What You Should Know

Disruptive Students

Distressed Students

Disruptive student: A student whose conduct is clearly
and immediately reckless, disorderly, dangerous or
threatening including self-harmful behavior.

Examples of a disruptive student may include:
  • Paranoia or high levels of suspiciousness
  • Hostile or ongoing sarcastic remarks
  • Open conflict with peers or university staff, instructors or
  • Dominating classroom discussions
  • Frequently interrupting lectures
  • Disorganized or erratic communication (written or verbal)
If a student is causing a disruption but does not pose a threat:
  1. Ensure your safety in the environment
  2. Set limits by explaining how the behavior is inappropriate
  3. If behavior continues, ask the student to stop and warn
    them that official action may be taken
  4. If you believe there is a safety risk, contact Public Safety
  5. Immediately report the incident to the Dean of Students
    or Law Student Affairs. These offices can support in the
    resolution of problems and connect you with additional
    campus resources.
Who to Contact:

If you have safety concerns due to a student’s disruptive behavior,
contact Public Safety at 619-260-2222 immediately. Additional
resources include:



Distressed student: A student with a cluster of persistent
behaviors who seems unduly anxious, sad, irritable,
withdrawn, confused or expresses suicidal thoughts.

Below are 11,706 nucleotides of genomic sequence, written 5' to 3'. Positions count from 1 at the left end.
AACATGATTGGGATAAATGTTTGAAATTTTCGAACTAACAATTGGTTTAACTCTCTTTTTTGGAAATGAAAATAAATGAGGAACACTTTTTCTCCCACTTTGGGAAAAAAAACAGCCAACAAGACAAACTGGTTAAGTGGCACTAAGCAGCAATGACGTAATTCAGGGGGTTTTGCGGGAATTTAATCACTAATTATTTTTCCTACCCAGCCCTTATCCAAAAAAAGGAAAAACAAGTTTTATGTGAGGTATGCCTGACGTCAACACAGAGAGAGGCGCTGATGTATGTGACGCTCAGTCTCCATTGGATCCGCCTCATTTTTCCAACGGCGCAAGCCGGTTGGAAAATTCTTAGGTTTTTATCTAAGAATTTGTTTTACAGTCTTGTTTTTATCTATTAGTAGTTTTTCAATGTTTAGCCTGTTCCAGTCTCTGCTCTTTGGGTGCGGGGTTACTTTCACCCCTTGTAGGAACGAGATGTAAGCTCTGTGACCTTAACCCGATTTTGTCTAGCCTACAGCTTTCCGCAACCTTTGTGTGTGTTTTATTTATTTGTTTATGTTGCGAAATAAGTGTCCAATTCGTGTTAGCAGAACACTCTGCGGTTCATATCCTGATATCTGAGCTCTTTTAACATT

You may notice:
  • Significant changes in weight
  • Bizarre, unexplained and abrupt changes in behavior
  • Intoxication (alcohol and/or drug use)
  • Excessive risk taking
  • Disorientation or forgetfulness
  • Expressions of concern by peers
  • Decline in attendance or missing class
Student may exhibit:
  • Declining quality of work or grades
  • Multiple requests for special exceptions
  • Bizarre or morbid content in writing
  • Anger, hostility, sadness, moodiness
  • Incapacitating test anxiety
  • Withdrawal from discussion
  • Lack of energy and motivation
Student might indicate:
  • Threats to harm self or others, explicit or implied
  • Feelings of hopelessness
  • Thoughts of suicide

If you feel that a student you are working with is exhibiting
signs of distress and you are seeking additional tools, please
check out our quick reference guide for how to
help a student in distress and please contact Student Wellness
at 619-260-4655 so we can help provide you with additional support.